Adam H P15 D30

Members
  • Content count

    354
  • Joined

  • Last visited

1 Follower

About Adam H P15 D30

  • Rank
    Senior Member, have way too much spare time on my hands

Profile Information

  • Gender
    Not Telling
  • Location
    SF Bay Area

Converted

  • Location
    San Francisco Bay Area, Kalifornia
  • Interests
    Cars, Motorcycles, Boats etc.

Contact Methods

  • Occupation
    Ford

Recent Profile Visitors

269 profile views
  1. I doubt it. A well done hotrod/streetrod almost always brings more money. On the other hand it usually takes more money to build one, but as far as value goes the modified crowd almost always wins. My thinking does not include ratrods and craprods.
  2. Being that the 218 has a shorter stroke, I would think the rods are longer
  3. Agreed, Make sure this is a project you can and are willing to see through. I've gotten a few projects for pennies because someone bit off more than they could chew. It's nothing like the TV shows make it out to be, lol. That said, my biggest concern would be the left exhaust manifold and stock steering, don't be afraid to offset the engine to the passenger side an inch or 2, Ma Mopar did it for years. I had to offset my HEMI an inch just to clear the steering shaft.
  4. Thinking about this off and on for a couple of years, I would like to try, or at least mock up a 230 crank and 218 rods, then measure for custom pistons with any CR I like (within reason). Couple of reasons: 1. I've heard the pistons on either engine don't go to the top of the deck, so either grinding the deck or custom pistons anyway 2. benefits of a longer rod 3. benefits of a shorter, lighter piston, higher piston pin 4. custom pistons aren't that expensive now and are light years ahead of the stock 4 ring pistons, especially with the higher piston speeds of a long stroke engine If building a little more power is what you have in mind and are rebuilding one anyhow, why not? If you squeeze the head down too far trying to raise compression, you will kill what little flow these engines have... Oh, and the 49 Dodge PROBABLY won't have the internal bypass, so either head should work.
  5. Getting around the stock steering is the hard part, but I would expect a little firewall work. FWIW, I'd do it in a second, you're probably never going to want to go back to stock anyway. Who would?
  6. Exactly, my 49 has the key lock on the passenger side only. My 47 has it on both doors, explain that one???? Adam
  7. Silver is the correct color. Since you are converting I would just go with the alternator of your choice but the generator can be converted and a later regulator installed. If you really have money burning a hole in your pocket you could call Power Gen and get their alternator that looks like a generator. The HAMB had an article a while back about people putting small foreign alternators in the OE generator cases. Either way, several choices. I just ran a GM 12v alternator on mine and fabbed a bracket that used the original gen mount, easy peasy. Adam
  8. Sometimes a pilot bushing will cause the trans to pop out of gear.....
  9. Though I don't have the answer you're looking for, I would measure the shaft and spline count as a start. How bad is the steering wheel? A lot of help here and on the HAMB regarding restoration of these old wheels. Adam
  10. See, that's the difference. I'll bet a well maintained drum system would not stop as well as a disc system that hasn't been looked at for 20k miles the first hard stop. I'm not even going to talk about the second, third or fourth hard stop in a row. I don't have the data except for every car manufacturer (ok maybe there is one left in some corner of the planet) moving away from front drum brakes. Their engineers probably have loads of data for you. Now let's compare apples to apples.... Drive a drum braked car for 10k miles and do nothing to the brakes, then drive a disc braked car 10k miles and do nothing to the brakes. Repeat stopping test. This is more of a real world test. Adam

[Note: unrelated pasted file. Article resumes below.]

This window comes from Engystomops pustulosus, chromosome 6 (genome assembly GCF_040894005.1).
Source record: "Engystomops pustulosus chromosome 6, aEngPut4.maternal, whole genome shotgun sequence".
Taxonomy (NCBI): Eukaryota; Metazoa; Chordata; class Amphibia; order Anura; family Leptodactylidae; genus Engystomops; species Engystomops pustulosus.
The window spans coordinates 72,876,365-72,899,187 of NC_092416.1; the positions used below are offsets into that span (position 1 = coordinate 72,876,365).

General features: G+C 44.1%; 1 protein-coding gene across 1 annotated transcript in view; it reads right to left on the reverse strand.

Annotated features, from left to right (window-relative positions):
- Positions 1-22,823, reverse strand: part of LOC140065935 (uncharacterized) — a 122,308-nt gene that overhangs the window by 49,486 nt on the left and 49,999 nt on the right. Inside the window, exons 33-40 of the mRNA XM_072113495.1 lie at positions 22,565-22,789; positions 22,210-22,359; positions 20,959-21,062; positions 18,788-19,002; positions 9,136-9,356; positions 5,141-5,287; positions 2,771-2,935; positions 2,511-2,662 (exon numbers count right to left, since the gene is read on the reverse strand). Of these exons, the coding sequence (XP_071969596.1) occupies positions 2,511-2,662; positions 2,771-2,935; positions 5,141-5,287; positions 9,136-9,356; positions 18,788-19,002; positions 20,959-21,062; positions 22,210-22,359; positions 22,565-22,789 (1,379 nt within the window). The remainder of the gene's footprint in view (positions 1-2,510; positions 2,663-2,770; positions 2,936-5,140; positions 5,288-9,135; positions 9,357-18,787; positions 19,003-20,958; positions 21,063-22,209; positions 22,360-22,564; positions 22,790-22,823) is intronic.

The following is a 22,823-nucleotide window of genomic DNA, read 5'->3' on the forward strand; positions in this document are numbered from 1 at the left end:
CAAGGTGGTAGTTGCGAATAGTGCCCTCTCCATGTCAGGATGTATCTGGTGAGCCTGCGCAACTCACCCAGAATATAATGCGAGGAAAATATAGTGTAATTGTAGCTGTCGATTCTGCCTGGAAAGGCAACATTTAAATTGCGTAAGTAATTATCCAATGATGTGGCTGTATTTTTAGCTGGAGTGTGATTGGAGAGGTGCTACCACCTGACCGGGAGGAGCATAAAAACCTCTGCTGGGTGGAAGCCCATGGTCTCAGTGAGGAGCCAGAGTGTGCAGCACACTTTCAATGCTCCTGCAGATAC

11. Unfortunately "decent" brakes don't cut it where I live. I drive 5-7 thousand miles per year in the worst traffic in the US at 70 MPH, brakes need to be top notch always, not just after each adjustment. I guess geographical location plays a big part when choosing disc brakes or not.
  12. For some reason looking for "free and cheap" brake parts doesn't seem like the best idea to me????
  13. I ran drums up front for many years and I learned a thing or two: Properly set up drum brakes that are not too hot and perfectly adjusted are ALMOST as good as disc brakes, but that's where it ends. Problem is that drum brakes don't always stay at their best, heat and wear start diminishing performance right away. Disc brakes are almost always perfectly adjusted and at their peak. I had enough close calls where I live that upgrading to front discs was a no brainer Adam
  14. All the more reason to stick with a cooler t-stat. Without some radiator work and at least a 7psi cap to raise the boiling point, why push it? I really wonder how much effect on oil temp 20 degrees of coolant temp has? I don't think is equal. We use detergent oil now 90% of us change it long before 3k miles If we really cared about keeping these engines clean we would be installing more PCV valves Seriously though, engines do run better when they are warmer, more so with fuel injected engines than carbed engines. Another issue with a hotter running engine is fuel boiling out of the carb, increasing under hood temps only makes this worse. This is a known issue. Different opinions here, do what works for you.
  15. Then put a pressure cap on it too...